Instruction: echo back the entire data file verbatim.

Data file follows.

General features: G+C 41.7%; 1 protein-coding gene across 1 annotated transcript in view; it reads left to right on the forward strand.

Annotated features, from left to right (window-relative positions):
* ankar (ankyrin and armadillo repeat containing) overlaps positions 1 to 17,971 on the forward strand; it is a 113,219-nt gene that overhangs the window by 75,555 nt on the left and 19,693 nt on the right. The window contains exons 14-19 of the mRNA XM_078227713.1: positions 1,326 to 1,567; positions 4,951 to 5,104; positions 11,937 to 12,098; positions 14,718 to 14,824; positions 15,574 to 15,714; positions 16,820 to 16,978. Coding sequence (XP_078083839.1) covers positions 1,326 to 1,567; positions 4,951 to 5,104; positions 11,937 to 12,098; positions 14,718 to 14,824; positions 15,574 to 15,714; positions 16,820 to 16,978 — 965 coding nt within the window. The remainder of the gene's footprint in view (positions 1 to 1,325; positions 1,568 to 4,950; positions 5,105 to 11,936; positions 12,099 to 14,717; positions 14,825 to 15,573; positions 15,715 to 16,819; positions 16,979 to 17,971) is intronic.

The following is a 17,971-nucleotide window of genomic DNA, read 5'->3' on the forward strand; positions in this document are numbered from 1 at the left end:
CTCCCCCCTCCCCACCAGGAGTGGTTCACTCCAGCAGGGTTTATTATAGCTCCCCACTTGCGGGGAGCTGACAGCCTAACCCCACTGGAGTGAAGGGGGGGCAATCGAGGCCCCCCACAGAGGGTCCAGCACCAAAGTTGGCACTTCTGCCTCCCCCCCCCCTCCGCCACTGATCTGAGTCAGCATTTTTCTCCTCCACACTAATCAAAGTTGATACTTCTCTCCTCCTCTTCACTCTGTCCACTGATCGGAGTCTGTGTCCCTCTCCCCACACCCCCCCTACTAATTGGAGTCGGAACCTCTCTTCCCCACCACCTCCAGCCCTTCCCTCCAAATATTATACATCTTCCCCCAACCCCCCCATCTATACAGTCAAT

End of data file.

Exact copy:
General features: G+C 41.7%; 1 protein-coding gene across 1 annotated transcript in view; it reads left to right on the forward strand.

Annotated features, from left to right (window-relative positions):
* ankar (ankyrin and armadillo repeat containing) overlaps positions 1 to 17,971 on the forward strand; it is a 113,219-nt gene that overhangs the window by 75,555 nt on the left and 19,693 nt on the right. The window contains exons 14-19 of the mRNA XM_078227713.1: positions 1,326 to 1,567; positions 4,951 to 5,104; positions 11,937 to 12,098; positions 14,718 to 14,824; positions 15,574 to 15,714; positions 16,820 to 16,978. Coding sequence (XP_078083839.1) covers positions 1,326 to 1,567; positions 4,951 to 5,104; positions 11,937 to 12,098; positions 14,718 to 14,824; positions 15,574 to 15,714; positions 16,820 to 16,978 — 965 coding nt within the window. The remainder of the gene's footprint in view (positions 1 to 1,325; positions 1,568 to 4,950; positions 5,105 to 11,936; positions 12,099 to 14,717; positions 14,825 to 15,573; positions 15,715 to 16,819; positions 16,979 to 17,971) is intronic.

The following is a 17,971-nucleotide window of genomic DNA, read 5'->3' on the forward strand; positions in this document are numbered from 1 at the left end:
CTCCCCCCTCCCCACCAGGAGTGGTTCACTCCAGCAGGGTTTATTATAGCTCCCCACTTGCGGGGAGCTGACAGCCTAACCCCACTGGAGTGAAGGGGGGGCAATCGAGGCCCCCCACAGAGGGTCCAGCACCAAAGTTGGCACTTCTGCCTCCCCCCCCCCTCCGCCACTGATCTGAGTCAGCATTTTTCTCCTCCACACTAATCAAAGTTGATACTTCTCTCCTCCTCTTCACTCTGTCCACTGATCGGAGTCTGTGTCCCTCTCCCCACACCCCCCCTACTAATTGGAGTCGGAACCTCTCTTCCCCACCACCTCCAGCCCTTCCCTCCAAATATTATACATCTTCCCCCAACCCCCCCATCTATACAGTCAAT